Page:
It was a beautiful day. It really was. My children were still little. They were only 1, 2, and 7. The sun was shining and the sky was blue. The temperature was perfect. Just like it is today. They always woke me up early so we had already eaten breakfast. I had playfully gotten them dressed and their little tricycles had made several runs up and down the brick paver driveway, leaving little marks like chalk across a hundred foot long chalkboard. I remember thinking I should really get the hose out and wash those off. When the phone rang, it was my brother. I took it out and sat in the grass, wishing I had thought to bring a towel. It was still all wet from the morning dew. All he said, was..."Where are you? Take the kids inside right now, and turn the television on." I protested because it was such a beautiful day and nothing could be that important. Details that became hyper important in my mind afterward, no longer background noise, but the melancholy soundtrack to one of the darkest days in American history.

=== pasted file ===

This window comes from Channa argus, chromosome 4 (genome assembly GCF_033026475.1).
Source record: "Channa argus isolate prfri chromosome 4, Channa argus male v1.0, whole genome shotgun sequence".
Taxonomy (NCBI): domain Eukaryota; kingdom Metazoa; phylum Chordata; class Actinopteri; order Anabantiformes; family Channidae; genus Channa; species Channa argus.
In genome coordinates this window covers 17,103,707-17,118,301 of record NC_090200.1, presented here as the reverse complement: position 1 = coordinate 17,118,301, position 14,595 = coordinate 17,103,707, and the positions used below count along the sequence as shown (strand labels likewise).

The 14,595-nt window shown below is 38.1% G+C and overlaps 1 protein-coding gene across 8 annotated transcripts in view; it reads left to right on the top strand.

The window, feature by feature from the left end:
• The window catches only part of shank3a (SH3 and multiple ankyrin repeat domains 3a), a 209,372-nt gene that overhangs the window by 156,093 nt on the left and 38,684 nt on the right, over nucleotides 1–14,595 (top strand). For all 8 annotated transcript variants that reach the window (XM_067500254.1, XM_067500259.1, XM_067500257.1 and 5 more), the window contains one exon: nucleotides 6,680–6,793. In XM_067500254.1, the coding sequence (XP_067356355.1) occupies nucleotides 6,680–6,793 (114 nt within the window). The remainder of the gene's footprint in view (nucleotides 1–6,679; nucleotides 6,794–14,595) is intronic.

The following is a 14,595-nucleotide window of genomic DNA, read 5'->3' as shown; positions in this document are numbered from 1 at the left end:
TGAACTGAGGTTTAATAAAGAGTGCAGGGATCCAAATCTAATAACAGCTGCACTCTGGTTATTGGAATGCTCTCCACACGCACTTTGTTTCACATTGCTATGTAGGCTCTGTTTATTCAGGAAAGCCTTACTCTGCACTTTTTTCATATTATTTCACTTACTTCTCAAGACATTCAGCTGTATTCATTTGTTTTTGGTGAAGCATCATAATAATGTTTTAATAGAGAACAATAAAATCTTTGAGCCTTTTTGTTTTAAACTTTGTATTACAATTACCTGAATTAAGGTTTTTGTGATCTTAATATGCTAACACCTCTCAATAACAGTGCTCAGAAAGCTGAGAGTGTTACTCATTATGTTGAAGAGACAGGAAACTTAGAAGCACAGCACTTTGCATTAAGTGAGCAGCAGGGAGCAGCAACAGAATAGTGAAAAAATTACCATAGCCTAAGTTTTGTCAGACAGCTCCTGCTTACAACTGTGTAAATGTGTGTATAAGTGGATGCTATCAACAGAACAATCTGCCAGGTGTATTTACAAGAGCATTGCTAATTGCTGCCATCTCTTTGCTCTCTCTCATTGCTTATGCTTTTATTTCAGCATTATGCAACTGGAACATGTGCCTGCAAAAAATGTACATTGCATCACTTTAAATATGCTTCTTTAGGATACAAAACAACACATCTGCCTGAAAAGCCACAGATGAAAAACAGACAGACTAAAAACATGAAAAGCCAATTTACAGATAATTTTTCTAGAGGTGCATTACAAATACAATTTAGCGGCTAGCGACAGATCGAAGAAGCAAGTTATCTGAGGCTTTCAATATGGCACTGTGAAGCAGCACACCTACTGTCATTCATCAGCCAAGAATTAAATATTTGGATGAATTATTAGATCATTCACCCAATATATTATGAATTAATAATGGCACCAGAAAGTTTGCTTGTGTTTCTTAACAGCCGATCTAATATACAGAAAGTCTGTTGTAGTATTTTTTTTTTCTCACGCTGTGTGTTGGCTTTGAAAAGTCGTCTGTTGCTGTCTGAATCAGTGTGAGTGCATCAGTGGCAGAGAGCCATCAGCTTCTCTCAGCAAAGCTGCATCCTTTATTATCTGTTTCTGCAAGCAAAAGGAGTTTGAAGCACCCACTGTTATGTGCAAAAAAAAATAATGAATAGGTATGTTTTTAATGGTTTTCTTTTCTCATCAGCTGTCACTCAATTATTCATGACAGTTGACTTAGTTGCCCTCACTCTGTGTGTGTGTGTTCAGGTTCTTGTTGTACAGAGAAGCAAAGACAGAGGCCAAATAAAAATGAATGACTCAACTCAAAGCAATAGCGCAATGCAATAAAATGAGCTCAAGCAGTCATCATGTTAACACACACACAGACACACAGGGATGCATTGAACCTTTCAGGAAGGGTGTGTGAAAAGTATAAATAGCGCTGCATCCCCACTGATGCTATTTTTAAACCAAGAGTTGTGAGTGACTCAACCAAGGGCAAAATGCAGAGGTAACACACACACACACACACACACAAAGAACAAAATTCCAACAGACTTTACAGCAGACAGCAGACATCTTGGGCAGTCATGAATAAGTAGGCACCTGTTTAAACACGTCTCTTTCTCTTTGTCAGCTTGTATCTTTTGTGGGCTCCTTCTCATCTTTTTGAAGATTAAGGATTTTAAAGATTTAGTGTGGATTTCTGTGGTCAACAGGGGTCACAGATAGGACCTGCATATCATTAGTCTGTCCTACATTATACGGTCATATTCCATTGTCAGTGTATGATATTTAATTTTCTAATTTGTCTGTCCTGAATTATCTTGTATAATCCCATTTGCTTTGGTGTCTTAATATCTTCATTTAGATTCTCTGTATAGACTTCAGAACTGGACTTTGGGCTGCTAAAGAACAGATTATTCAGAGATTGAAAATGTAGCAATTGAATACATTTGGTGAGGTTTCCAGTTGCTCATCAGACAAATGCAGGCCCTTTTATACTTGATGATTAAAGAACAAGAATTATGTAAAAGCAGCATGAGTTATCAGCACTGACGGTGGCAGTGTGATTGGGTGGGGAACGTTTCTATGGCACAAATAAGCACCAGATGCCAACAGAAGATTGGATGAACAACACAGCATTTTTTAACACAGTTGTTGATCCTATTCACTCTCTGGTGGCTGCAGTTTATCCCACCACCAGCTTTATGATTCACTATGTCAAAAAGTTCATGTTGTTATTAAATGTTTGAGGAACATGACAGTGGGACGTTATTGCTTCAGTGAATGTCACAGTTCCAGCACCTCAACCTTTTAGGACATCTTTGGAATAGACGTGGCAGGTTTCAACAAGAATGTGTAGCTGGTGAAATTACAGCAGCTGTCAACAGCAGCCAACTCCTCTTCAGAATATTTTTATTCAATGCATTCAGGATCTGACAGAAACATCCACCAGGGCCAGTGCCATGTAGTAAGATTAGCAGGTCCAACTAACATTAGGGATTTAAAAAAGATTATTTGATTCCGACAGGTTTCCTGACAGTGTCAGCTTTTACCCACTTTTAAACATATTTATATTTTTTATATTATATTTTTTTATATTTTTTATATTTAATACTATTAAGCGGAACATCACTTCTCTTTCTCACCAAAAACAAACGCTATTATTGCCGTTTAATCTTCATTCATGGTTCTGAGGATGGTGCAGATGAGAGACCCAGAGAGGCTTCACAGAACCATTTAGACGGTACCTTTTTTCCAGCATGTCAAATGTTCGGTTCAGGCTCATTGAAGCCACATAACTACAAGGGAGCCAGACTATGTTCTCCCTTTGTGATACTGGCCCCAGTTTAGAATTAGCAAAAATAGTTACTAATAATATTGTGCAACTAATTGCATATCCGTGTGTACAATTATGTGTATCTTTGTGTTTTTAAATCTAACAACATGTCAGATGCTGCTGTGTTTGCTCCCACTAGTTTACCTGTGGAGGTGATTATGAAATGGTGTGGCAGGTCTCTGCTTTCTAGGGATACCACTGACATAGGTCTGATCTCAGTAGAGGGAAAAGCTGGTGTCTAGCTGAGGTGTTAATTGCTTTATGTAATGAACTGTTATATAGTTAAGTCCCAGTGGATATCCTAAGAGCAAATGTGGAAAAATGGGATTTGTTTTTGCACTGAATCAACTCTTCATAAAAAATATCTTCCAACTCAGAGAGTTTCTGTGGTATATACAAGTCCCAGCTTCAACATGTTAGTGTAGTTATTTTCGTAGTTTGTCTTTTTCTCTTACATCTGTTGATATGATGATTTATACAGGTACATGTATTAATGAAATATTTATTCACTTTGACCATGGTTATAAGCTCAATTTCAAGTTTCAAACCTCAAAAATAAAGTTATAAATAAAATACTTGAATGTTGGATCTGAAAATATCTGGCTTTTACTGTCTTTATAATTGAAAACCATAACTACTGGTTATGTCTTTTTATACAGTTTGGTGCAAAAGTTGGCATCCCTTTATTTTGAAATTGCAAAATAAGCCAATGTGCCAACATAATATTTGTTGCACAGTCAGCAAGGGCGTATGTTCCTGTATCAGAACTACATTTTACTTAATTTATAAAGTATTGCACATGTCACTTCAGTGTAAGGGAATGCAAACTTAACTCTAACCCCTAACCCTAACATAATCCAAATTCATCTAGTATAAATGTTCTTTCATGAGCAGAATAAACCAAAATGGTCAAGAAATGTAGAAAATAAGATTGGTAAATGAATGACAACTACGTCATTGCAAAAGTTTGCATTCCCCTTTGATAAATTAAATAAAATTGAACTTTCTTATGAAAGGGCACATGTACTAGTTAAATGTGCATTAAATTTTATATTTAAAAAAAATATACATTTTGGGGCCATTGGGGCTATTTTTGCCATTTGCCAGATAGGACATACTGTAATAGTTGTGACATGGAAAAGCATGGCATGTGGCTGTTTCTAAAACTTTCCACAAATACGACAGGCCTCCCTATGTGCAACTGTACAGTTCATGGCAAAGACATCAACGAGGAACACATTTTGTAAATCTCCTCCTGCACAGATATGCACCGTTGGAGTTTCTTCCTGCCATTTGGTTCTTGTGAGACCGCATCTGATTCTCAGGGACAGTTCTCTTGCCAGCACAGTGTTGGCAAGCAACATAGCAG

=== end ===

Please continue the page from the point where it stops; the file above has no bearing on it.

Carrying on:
For the next few days and even weeks, I, and nearly every one else in America and around the world, did not turn the television off. We couldn't bear to watch, and we couldn't bear not to. I had only been living in New York for 3 months at that point, and watching the people in my state fall to their knees in despair is something I will never forget. Ever. I was one of them. I am one of them. We were under attack and I was home alone with three small children not knowing for sure if our lives were directly in danger. Meanwhile, a young mother much like myself was anxiously waiting by the phone, when her husband called from Flight 93 and her world changed completely and forever. So much of that month was surreal for me. I can only imagine what it was like for the women whose husbands were on that plane.
We picked ourselves up from those ashes but it was not easy in any way, shape, or form. It was incredibly painful. The date, September 11th is no longer just an ordinary pre-fall day when we wake up and go outside to play blissfully unaware of anything darker in the world. It is a day to remember. And it will always be that way now. For as long as we live.